Pain and Glory (2019) Review

Credit: Sony Pictures Releasing International

Pedro Almodovar’s ‘Pain and Glory’ begins with the shot of Salvador Mallo (Antonio Banderas, raw and powerful) at the bottom of a swimming pool, and as the shot lingers on his near-naked frame, it seems as if he is meditating. Still, and swirling in blue light, Almodovar cuts this scene with a shot of a little boy with his mother at a riverside. This is the beginning of a series of flashbacks that spill throughout the run time, Mallo’s childhood scattered with his present- caught with such sensitivity and depth by Almodovar, it grows on you till the end credits roll.

Pain and Glory revolves around an aged director (Banderas) whose acclaimed early film ‘Sabor’ will be screened, and for that he is required to rekindle past relations with his actor for a detailed retrospective on the film. This drives the film’s narrative initially, and then leaps deep into it, almost forgetting its intention on the surface level, keeping it seemingly intimate and autobiographical at the same instant. A bond develops between the star and the director after ages, and at once Mallo indulges in substance abuse. But it is this daze that allows him to escape the dread of his very present, and it is here where the flashbacks arrive, conniving a story of its own.

Penelope Cruz plays the young mother in a beautiful performance, while Asier Flores is Mallo’s younger self. Salvador, when he comes back to the present, is pained physically. He is depressed and in a state of creative block, but never for once is his degradation portrayed in pitiful gaze. For a depressed man, Salvador still manages to look forward to things, reminding us how we turn ourselves into performers. He dresses in vibrant colours, and stays in a designed house, which a character suggests to resemble a museum. Perhaps, it is built to resemble one, a museum of lost years, of gained materials and remembrance of things past.

Credit: Sony Pictures Releasing International

Almodovar is a director of immense playfulness and style, that is always grounded in an emotional truth that resonates and holds ground. From ‘Talk to her’ to ‘Broken Embraces’ to ‘Volver’, Almodovar has delved deep in the psyche of the female mind, but here in ‘Pain and Glory’ he is shifting his position- for the very first time, he is looking into himself, and creating something that is at once self-aware and true. He has pulled his own history into his earlier films, from ‘Bad Education’ to ‘Law of Desire’, and he has even called ‘Pain and Glory’ the final installation to the previous two films of personal trilogy. Very often he blurs the line between reality and representation, but it is exactly the point of intersection which Almodovar celebrates in quiet glory- a space where art blooms. Here still, the palette of the film is bright and vibrant, and the scenes play out with the same Almodovar swiftness, but what is more visible here is the piercing intelligence. In almost every frame, Almodovar’s passion for cinema is palpable, his vision true and honest.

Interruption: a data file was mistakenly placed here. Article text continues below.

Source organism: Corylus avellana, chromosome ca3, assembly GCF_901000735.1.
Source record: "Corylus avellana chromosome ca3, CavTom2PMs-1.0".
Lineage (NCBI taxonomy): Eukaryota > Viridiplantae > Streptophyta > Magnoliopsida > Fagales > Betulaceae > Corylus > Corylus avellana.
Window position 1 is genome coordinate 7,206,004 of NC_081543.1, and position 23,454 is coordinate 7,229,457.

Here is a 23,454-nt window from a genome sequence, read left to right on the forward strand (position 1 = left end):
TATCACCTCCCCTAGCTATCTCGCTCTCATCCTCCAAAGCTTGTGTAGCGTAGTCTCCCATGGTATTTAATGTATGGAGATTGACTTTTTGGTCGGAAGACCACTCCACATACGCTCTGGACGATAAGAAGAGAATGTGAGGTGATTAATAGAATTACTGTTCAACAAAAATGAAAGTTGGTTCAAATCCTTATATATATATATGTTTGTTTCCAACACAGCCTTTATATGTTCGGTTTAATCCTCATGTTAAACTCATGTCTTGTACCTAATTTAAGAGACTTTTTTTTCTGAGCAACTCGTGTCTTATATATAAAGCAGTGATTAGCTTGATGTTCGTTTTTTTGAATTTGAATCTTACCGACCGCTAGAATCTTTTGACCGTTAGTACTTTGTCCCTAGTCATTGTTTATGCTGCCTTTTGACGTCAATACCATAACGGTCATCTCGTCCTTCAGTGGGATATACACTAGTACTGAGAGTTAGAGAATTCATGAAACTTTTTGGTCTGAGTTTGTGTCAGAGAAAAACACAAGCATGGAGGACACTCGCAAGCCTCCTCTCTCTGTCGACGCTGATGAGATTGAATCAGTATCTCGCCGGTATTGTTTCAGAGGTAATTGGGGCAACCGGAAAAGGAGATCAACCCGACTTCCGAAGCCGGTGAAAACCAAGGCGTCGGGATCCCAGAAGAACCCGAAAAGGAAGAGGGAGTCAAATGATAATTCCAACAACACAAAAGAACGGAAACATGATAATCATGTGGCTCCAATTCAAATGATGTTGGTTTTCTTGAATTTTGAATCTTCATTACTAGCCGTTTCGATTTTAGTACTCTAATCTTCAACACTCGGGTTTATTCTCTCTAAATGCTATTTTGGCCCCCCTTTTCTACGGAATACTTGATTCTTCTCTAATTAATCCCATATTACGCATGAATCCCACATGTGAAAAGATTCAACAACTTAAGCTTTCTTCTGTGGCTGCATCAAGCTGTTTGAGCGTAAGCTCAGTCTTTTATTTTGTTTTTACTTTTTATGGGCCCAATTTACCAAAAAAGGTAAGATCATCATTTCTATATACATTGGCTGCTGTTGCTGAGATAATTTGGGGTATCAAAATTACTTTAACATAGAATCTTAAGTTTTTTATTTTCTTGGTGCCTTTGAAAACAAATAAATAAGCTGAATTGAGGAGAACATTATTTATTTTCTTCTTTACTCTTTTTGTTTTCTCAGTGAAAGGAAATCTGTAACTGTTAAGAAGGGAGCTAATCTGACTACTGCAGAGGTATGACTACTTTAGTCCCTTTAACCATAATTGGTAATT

Almodovar wrote the screenplay and especially the role of Salvador keeping Banderas in mind, and this collaboration pays off. Banderas is achingly vulnerable here, and plays Salvador with such grace and understanding, his downcast eyes lifting up at certain instances make you smile. This is assuredly one of his very best performances that inarguably won him the coveted Best Actor prize at this year’s Cannes Film Festival. When his aged mother (Julieta Serrano, heartbreaking) who isnearing death says that he has not been a good son, Salvador’s face stops to recollect for a moment. Banderas plays this scene with glorious control.

How do we reconcile with the past that feels better and worse at the same time? How do we cope with the distance we face while grow up, and the divide that our present seems to have breached? For Salvador, it is in accordance with his hallucinations, his relapse. The submission that reaches out to him and ultimately regains his artistic abilities. He listens and accesses his past, and even apologizes. Almodovar celebrates this messiness that hangs over us, that takes all of time at once, and creates sensuous pleasure out of it. A remembrance that is drenched in pain, but is ultimately rewarded in turning it into glory.

Santanu Das

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